Male
Middle Aged
Registries
Smoking - adverse effects
Vitamin E - therapeutic use
beta Carotene
Abstract
The U.S. National Cancer Institute and the Finnish National Public Institute jointly sponsored a large double-blind, placebo-controlled primary-prevention trial to examine the effects of vitamin E and beta-carotene supplementation on reducing the incidence of lung cancers in male smokers, ages 50-69 years. Supplementation did not result in a significant reduction in lung cancer, and a higher incidence of lung cancer was observed in the group receiving beta-carotene. These results should be examined within the context of the population studied before they are cited as definitive.
PubMed ID
8090376 View in PubMed
Less detail

[A multifactor assessment of effects of technogenic pollution on the occurrence of lung cancer in the population of an industrial town].

https://arctichealth.org/en/permalink/ahliterature258114
Source
Gig Sanit. 2014 May-Jun;(3):26-30
Publication Type
Article
Author
V L Lezhnin
V S Kazantsev
E V Polzik
Source
Gig Sanit. 2014 May-Jun;(3):26-30
Language
Russian
Publication Type
Article
Keywords
Carcinogens, Environmental - adverse effects
Copper - chemistry
Environmental Exposure - adverse effects
Humans
Incidence
Lung Neoplasms - epidemiology - etiology
Metallurgy
Risk Assessment - methods
Russia - epidemiology
Time Factors
Abstract
The study was devoted to the evaluation of technogenic geochemical pollution of the residential area of an industrial town and its effects on lung cancer incidence in the population living under severe exposure to emissions of a copper smelter plant. For mathematical treatment of epidemiologic data there were used methods of a system multifactor analysis based on pattern recognition principles. The result of the long-term operation of the copper smelter plant was established to become the intensive technogenic pollution of environment with carcinogenic substances. The contribution of environmental contamination in the lung cancer incidence of the population exposed to industrial emissions of the copper smelter was shown to be about 10%.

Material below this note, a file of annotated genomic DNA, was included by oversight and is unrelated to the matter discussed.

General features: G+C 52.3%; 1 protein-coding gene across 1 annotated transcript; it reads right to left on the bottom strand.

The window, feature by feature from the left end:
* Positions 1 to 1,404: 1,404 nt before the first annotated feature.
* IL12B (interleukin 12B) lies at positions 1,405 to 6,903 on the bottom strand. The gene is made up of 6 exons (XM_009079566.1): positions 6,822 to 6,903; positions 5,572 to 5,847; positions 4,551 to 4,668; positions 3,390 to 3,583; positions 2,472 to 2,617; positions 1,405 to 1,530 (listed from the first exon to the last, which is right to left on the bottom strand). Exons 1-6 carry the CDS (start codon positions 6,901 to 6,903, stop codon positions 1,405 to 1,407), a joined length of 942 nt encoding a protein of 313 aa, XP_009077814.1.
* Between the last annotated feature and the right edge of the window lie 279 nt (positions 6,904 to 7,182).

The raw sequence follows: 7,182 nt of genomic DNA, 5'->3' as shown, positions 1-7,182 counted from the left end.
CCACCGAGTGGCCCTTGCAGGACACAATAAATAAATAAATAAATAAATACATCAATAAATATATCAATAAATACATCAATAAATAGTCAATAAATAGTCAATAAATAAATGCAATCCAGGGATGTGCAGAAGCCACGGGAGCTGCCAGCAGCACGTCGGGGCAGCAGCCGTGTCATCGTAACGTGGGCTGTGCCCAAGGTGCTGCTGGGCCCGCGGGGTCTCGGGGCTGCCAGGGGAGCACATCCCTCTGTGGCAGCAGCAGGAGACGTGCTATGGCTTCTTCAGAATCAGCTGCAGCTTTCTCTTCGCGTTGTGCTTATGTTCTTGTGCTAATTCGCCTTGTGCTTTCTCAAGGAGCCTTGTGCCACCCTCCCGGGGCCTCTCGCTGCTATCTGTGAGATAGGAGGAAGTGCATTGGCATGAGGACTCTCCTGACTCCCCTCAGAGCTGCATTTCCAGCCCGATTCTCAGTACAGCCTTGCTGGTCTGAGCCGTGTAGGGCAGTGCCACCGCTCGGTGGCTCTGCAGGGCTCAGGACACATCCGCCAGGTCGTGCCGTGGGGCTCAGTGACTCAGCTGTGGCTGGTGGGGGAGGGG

PubMed ID
25306695 View in PubMed
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Analysis of multiple exposures: an empirical comparison of results from conventional and semi-bayes modeling strategies.

https://arctichealth.org/en/permalink/ahliterature146685
Source
Epidemiology. 2010 Jan;21(1):144-51
Publication Type
Article
Date
Jan-2010
Author
Franco Momoli
Michal Abrahamowicz
Marie-Elise Parent
Dan Krewski
Jack Siemiatycki
Author Affiliation
Department of Epidemiology and Biostatistics, McGill University, Montreal, QC, Canada.
Source
Epidemiology. 2010 Jan;21(1):144-51
Date
Jan-2010
Language
English
Publication Type
Article
Keywords
Bayes Theorem
Empirical Research
Environmental Exposure
Epidemiology - statistics & numerical data
Humans
Interviews as Topic
Lung Neoplasms - epidemiology - etiology
Male
Occupational Exposure
Odds Ratio
Quebec - epidemiology
Abstract
Analysts of epidemiologic data often contend with the problem of estimating the independent effects of many correlated exposures. General approaches include assessing each exposure separately, adjusting for some subset of other exposures, or assessing all exposures simultaneously in a single model such as semi-Bayes modeling. The optimal strategy remains uncertain, and it is unclear to what extent different reasonable approaches influence findings. We provide an empirical comparison of results from several modeling strategies.
In an occupational case-control study of lung cancer with 184 exposure substances, we implemented 6 modeling strategies to estimate odds ratios for each exposure-cancer association. These included one-exposure-at-a-time models with various confounder selection criteria (such as a priori selection or a change-in-the-estimate criterion) and semi-Bayes models, one version of which integrated information on previous evidence and chemical properties.
While distributions of odds ratios were broadly similar across the 6 analytic strategies, there were some differences in point estimates and in substances manifesting statistically significant odds ratios, particularly between strategies with few or no occupational covariates and those with many. Semi-Bayes models produced fewer statistically significant odds ratios than other methods. A simple semi-Bayes model that shrank all the 184 estimates to a common mean yielded nearly identical results to one that integrated considerable prior information.
Different modeling strategies can lead to different results. Considering the conceptual and pragmatic difficulties of identifying confounders, these results suggest that it would be unwise to place uncritical reliance on any single strategy.
PubMed ID
20010218 View in PubMed
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Analysis of the exposure-response relationship for mesothelioma among asbestos-cement factory workers.

https://arctichealth.org/en/permalink/ahliterature225183
Source
Ann N Y Acad Sci. 1991 Dec 31;643:85-9
Publication Type
Article
Date
Dec-31-1991

289 records – page 1 of 29.